BMA accuses NHS trusts of lowering care standards

The
pressure of waiting-time targets and the cut in the number of hours junior
doctors are allowed to work are forcing hospitals to lower the standards
required for certain posts, according to the British Medical Association (BMA).

BMA
research shows NHS trusts are trying to increase the number of middle-ranking
‘staff grade’ doctors to meet service pressures, but the low pay on offer makes
the posts difficult to fill. As a result, trusts have ended up recruiting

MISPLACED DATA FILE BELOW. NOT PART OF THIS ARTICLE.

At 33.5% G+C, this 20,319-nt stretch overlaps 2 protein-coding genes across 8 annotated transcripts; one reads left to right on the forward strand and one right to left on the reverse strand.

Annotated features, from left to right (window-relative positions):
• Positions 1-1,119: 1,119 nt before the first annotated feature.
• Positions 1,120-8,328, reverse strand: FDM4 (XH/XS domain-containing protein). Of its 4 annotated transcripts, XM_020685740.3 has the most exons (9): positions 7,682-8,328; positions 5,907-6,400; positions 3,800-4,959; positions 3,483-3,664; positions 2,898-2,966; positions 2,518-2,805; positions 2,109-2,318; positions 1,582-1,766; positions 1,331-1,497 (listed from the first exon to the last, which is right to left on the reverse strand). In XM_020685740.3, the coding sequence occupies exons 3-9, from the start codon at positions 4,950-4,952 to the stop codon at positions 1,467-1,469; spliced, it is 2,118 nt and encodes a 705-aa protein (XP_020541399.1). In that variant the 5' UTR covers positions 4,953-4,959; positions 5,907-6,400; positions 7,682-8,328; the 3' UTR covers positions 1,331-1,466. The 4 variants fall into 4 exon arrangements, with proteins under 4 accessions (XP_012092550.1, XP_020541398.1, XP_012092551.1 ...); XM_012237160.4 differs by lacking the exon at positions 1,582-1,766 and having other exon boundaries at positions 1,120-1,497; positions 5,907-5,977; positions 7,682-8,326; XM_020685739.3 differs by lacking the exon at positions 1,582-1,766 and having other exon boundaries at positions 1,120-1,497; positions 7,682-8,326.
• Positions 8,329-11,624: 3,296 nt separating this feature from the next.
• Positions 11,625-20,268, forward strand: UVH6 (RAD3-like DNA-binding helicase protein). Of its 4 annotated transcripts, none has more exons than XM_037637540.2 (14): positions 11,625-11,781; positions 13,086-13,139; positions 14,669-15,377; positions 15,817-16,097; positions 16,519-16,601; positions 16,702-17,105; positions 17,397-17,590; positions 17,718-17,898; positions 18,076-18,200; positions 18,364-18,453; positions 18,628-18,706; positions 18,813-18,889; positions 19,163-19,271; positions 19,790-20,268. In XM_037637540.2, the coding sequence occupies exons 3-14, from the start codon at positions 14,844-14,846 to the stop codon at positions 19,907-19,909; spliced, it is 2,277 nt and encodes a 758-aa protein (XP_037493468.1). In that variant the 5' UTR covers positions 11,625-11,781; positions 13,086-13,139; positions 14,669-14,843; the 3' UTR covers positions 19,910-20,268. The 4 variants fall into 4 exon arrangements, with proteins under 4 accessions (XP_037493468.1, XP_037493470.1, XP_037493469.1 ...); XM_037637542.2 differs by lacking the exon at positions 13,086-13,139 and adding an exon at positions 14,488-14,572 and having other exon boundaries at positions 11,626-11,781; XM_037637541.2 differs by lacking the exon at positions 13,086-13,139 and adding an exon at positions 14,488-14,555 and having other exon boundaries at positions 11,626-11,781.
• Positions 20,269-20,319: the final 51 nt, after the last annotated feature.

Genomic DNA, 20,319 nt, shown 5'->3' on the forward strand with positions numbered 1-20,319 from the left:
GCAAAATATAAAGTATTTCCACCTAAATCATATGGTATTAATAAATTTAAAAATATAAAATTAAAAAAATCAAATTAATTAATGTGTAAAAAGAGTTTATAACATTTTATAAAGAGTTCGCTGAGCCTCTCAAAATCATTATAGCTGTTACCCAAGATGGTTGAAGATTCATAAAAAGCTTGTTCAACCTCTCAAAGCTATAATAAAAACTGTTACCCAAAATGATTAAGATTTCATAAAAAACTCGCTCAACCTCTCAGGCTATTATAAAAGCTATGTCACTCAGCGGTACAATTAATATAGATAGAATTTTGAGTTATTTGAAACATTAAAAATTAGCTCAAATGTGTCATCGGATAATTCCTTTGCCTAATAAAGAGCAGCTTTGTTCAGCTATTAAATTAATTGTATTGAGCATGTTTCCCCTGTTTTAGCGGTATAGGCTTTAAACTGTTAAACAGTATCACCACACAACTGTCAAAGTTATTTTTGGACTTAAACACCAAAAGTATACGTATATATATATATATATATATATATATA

junior doctors with only one or two years of experience.

The
BMA said these junior doctors did not have the experience to fulfil the needs
of the more senior roles.

Greg
Dilliway, from the BMA staff and associate specialists committee, said: "It
is extremely worrying if trusts are employing doctors to do jobs for which they
do not have sufficient experience."

By
Michael Millar

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